On Christmas Films

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Before leaving this topic, I must observe that most of Christmas films have been pretty good.  The one exception that comes to mind, however, is one that gets repeated over and over: White Christmas. With the music written by Irving Berlin, it comes as no surprise that his pro-military mindset dominates.  Bing Crosby and Danny Kaye play a couple of World War II vets who served under a general (played by Dean Jagger). Years later, one of their show-biz adventures takes them to a resort in Vermont where they discover the (now retired) general trying, unsuccessfully, to make a go of a business. Crosby and Kaye decide to put on a special show for the general at the resort. One of their (Berlin) numbers is “What Can You Do With a General, When He Stops Being a General?” Jagger provides the answer in the failure of so many former government employees to succeed in the marketplace: while apparently adept at leading men into the death and destruction of warfare, he is unable to make a go in the voluntary environs of the marketplace. Thus, Crosby and Kaye hatch a plan and, without the knowledge of Jagger, urge all of the erstwhile general’s former troops to give up their holidays with their families, and head to Vermont and spend Christmas with the man who, in an earlier time, acted upon the authority to send these men to their possible deaths – and to kill others.  Crosby and Kaye then belt out another Berlin tune (“Gee I Wish I Was Back In the Army”), whose lyrics are a celebration of life under state socialism, in which responsibility for oneself was forgone.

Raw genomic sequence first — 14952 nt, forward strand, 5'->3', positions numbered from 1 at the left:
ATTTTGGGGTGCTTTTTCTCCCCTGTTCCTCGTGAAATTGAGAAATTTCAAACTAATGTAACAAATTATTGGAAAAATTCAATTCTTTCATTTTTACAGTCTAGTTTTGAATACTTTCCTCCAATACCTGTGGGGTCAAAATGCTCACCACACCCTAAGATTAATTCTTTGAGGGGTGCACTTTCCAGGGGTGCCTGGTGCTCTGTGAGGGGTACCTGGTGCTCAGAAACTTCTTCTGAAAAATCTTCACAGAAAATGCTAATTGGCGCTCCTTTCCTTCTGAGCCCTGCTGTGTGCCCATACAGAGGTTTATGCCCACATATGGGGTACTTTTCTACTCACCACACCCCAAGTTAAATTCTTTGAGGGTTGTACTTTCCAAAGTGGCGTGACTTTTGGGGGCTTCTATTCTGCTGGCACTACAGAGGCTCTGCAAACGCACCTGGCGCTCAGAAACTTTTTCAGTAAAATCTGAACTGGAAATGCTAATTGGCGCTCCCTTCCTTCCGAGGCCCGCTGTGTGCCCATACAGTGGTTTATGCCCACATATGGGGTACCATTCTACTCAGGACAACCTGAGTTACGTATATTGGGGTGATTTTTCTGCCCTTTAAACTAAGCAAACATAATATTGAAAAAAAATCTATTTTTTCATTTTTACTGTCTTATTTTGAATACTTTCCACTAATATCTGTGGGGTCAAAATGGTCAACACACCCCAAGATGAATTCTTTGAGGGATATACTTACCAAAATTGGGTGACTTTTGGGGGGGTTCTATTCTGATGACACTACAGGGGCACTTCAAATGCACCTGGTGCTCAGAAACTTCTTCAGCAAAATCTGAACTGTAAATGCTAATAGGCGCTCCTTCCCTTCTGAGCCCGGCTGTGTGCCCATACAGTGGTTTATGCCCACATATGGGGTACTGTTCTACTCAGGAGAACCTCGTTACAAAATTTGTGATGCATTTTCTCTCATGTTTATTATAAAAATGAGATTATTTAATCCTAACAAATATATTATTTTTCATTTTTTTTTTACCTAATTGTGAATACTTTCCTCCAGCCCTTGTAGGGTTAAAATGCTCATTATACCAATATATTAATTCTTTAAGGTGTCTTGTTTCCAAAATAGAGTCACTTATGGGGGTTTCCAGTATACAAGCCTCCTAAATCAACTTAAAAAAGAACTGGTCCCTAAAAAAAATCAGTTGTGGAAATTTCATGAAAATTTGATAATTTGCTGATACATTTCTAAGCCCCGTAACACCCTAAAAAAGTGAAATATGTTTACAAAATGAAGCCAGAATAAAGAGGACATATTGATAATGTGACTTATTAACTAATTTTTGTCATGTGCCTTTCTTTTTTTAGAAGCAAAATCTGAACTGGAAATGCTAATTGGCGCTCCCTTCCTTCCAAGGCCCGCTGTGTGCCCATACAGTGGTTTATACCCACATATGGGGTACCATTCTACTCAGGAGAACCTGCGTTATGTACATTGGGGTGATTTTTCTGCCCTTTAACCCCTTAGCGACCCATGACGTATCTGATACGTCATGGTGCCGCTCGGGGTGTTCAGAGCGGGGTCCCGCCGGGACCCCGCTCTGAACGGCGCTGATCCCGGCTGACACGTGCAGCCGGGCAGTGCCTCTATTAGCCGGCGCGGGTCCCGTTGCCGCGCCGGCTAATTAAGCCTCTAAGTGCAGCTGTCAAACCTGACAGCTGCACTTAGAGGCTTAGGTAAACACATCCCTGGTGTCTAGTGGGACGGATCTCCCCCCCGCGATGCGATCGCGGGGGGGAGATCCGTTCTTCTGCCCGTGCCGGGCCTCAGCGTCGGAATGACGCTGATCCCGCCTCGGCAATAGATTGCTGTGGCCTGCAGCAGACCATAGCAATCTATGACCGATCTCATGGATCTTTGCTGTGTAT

What swill!

5:25 pm on December 26, 2012